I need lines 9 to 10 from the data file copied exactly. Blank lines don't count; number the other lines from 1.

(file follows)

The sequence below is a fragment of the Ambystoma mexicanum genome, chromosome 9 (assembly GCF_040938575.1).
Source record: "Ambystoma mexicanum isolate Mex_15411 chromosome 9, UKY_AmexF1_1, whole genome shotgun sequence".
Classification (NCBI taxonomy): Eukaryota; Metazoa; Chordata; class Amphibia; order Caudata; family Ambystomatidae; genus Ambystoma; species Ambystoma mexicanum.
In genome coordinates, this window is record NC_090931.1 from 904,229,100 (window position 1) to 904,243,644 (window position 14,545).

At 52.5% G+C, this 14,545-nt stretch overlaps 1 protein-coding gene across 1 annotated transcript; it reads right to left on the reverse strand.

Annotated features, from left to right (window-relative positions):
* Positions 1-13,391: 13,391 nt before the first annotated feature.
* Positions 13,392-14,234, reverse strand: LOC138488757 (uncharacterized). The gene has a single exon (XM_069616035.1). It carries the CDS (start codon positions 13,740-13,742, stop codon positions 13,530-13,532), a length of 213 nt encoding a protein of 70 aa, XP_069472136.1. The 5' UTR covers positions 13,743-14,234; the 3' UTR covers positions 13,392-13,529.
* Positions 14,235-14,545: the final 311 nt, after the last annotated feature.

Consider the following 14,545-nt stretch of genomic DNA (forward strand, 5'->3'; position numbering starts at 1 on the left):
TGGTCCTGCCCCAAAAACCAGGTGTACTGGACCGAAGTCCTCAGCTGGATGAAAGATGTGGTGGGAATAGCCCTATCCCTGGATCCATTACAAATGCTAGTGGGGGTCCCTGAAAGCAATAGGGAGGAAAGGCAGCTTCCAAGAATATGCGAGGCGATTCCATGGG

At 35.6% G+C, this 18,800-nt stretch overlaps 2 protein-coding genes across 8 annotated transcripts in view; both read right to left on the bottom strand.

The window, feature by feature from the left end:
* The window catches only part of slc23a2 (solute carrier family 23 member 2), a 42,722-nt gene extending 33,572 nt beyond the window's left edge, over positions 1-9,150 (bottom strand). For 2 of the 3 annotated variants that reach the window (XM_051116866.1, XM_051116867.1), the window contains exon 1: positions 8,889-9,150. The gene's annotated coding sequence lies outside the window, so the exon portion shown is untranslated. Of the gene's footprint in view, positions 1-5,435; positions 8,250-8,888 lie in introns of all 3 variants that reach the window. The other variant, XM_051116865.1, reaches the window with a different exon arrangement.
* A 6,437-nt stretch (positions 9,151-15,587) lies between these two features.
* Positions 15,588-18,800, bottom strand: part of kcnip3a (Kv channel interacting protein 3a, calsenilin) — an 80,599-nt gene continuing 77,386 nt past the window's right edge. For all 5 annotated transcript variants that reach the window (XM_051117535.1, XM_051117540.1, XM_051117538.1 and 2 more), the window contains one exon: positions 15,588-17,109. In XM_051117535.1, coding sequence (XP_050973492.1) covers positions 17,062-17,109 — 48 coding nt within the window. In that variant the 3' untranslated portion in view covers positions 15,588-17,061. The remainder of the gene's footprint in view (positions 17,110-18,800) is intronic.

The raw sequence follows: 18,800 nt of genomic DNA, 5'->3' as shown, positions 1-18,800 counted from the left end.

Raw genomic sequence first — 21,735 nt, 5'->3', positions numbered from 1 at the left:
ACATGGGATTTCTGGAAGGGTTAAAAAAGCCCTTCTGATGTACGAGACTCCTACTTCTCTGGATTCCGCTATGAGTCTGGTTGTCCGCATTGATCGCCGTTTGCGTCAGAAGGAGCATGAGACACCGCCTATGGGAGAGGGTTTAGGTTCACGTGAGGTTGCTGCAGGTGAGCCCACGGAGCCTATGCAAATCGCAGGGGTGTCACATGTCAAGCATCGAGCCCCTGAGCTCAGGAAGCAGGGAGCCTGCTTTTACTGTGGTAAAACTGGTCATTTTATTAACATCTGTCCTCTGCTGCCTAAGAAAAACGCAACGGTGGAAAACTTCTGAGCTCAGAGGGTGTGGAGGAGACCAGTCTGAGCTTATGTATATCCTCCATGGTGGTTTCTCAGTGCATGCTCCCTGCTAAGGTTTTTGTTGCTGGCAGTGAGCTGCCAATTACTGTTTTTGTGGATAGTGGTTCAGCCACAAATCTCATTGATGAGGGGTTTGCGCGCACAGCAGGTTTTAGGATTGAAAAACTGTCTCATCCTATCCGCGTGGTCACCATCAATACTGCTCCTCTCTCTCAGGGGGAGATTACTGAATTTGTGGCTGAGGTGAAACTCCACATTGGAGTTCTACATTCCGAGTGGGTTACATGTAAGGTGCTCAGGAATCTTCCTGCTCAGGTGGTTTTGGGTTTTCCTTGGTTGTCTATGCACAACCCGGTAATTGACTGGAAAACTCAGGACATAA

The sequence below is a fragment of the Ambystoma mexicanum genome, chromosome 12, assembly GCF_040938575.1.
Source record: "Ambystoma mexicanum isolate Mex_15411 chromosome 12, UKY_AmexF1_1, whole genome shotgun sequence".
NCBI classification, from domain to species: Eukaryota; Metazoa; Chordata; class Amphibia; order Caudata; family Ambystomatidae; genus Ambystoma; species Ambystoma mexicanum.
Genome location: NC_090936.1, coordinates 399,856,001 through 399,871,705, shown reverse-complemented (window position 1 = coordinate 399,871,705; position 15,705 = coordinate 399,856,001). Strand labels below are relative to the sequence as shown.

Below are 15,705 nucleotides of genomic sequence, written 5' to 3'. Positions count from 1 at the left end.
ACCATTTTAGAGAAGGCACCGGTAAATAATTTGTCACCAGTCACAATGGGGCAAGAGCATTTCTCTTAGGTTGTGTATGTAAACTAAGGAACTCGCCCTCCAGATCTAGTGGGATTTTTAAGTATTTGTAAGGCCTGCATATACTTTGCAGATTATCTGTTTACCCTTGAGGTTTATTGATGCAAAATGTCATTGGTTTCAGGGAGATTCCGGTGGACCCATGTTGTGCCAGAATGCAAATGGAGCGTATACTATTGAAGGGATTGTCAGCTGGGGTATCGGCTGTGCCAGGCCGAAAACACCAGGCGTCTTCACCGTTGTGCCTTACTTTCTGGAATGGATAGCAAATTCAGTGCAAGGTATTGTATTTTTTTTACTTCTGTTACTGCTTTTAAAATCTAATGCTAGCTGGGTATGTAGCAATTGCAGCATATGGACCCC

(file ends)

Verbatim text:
* Positions 14,235-14,545: the final 311 nt, after the last annotated feature.

Consider the following 14,545-nt stretch of genomic DNA (forward strand, 5'->3'; position numbering starts at 1 on the left):